Beginning in fall 2018, Elizabethtown College upperclassmen will be able to live on-campus without physically being there thanks to the new Featherton Crossing Apartments housing option.
The apartments are located under two miles from campus but are considered on-campus housing because students do not need to break their housing contract to live there.
The apartments will hold 64 students in two- and four-person units like the ones in the Vera Hackman Apartments and Schreiber Quadrangle. However, this building will have other amenities, including a fitness room, an outdoor pool and a washer and dryer in each room. Students can also live in groups of three if one of them wants to buy out the other space in his or her room.
Living in Featherton for the 2018-2019 school year costs about $8,000, and students need to have their own transportation to and from campus. Meanwhile, living in a typical room on campus costs $5,630 for a residence hall and $6,610 for the quads and apartments.
“There is a cost premium, but this is a premium place to live,” Area Coordinator Dominic DiLoreto said.
The cost and the balance of having on-campus housing in an off-campus setting were two of many topics covered at an information session Wednesday, Jan. 31 in Hoover 110. DiLoreto and Coordinator of Housing Operations Wendi Kenley presented about the new housing and answered questions from about 20 students. Kenley said that while the new apartments are an attractive option, the session was not designed to persuade students to live there.
“We just want to inform students,” she said. “We understand that students will make their own housing choices and we want to provide them with all the options we can.”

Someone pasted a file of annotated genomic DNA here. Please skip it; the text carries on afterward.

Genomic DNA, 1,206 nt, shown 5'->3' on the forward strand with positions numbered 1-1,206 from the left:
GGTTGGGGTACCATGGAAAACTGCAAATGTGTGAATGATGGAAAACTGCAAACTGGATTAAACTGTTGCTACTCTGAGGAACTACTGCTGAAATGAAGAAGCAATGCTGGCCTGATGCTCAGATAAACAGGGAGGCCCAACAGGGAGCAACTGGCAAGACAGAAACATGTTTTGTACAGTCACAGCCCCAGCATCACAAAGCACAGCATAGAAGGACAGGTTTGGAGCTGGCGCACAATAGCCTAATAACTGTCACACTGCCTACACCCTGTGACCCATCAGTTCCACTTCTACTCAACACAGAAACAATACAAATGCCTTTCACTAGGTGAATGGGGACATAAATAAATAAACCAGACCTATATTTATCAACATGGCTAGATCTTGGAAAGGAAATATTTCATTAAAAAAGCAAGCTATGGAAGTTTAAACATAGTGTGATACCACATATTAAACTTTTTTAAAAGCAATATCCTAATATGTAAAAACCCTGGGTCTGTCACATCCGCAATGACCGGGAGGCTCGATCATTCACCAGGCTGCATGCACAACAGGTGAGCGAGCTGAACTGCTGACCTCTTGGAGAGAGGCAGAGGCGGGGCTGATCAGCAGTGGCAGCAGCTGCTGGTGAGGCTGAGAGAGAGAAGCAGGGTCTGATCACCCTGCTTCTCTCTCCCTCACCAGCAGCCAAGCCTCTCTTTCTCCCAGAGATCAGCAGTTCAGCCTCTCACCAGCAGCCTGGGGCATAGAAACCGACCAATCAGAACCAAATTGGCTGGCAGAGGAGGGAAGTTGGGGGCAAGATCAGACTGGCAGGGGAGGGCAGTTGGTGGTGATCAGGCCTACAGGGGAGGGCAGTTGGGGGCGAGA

Kenley and DiLoreto discussed the selection process for Featherton and how it differs from the process for the apartments and quads. Applications for Featherton open Monday, Feb. 5 on JayWeb, and students will be notified of their acceptance Friday, March 2. Accepted students will select their rooms Tuesday, March 13. However, students who are not accepted into Featherton will be placed into the lottery for the on-campus ILUs.
“I know it’s different than what you’re used to, but I think it will go well,” Kenley said. “It’ll just take a little more communication with fellow students and with us.”
Sophomore Mirthe Berends attended the information session with fellow sophomores Claudia Jones and Allison Plotts, her current roommates. The women listed everything from nicer kitchens to having more space to not having an RA as reasons for their interest in Featherton.
“I’d pay the housing contract fee and then pay the extra to live there,” Jones said before the session.
“They’re a lot nicer than any other house you’d find in Etown,” Plotts added.
However, Berends noted that one of the downsides of living in Featherton is not being able to walk anywhere. “I’m a soccer player. If I forget something for class or practice I can’t just run back to my room and grab it,” she said.
While the apartments are physically off-campus, they will still have ties to the College. For example, residents will use the College’s wifi and Xfinity Live services. While Campus Security will not patrol the building, its officers will still respond to emergencies.
Throughout the session, DiLoreto and Kenley emphasized that doing what students wanted was a main factor in the decision to make Featherton an option.
“We’re not making money by offering this,” DiLoreto said. “We held focus groups and sent out surveys, and this seemed like something students were interested in, so we did it.”
Students had many questions throughout the session. One student asked what furniture the College would provide Featherton residents.
According to Kenley, the College will provide beds, desks, chairs and dressers, but students are responsible for all other furniture.
Sophomore Dannielle Kerstetter is unsure where she wants to live next year and attended the session to see if Featherton would be a good option.
“I’m trying to get internships in this area, so it’d be nice to have an apartment near campus where I could live year-round,” she said, referring to Featherton’s option to sign a 12-month housing contract. “The biggest con would probably be having to buy out the last spot if you only have three people. It’s a lot we all have to consider.”
There is another information session Thursday, Feb. 8 in Hoover 110 at 5 p.m.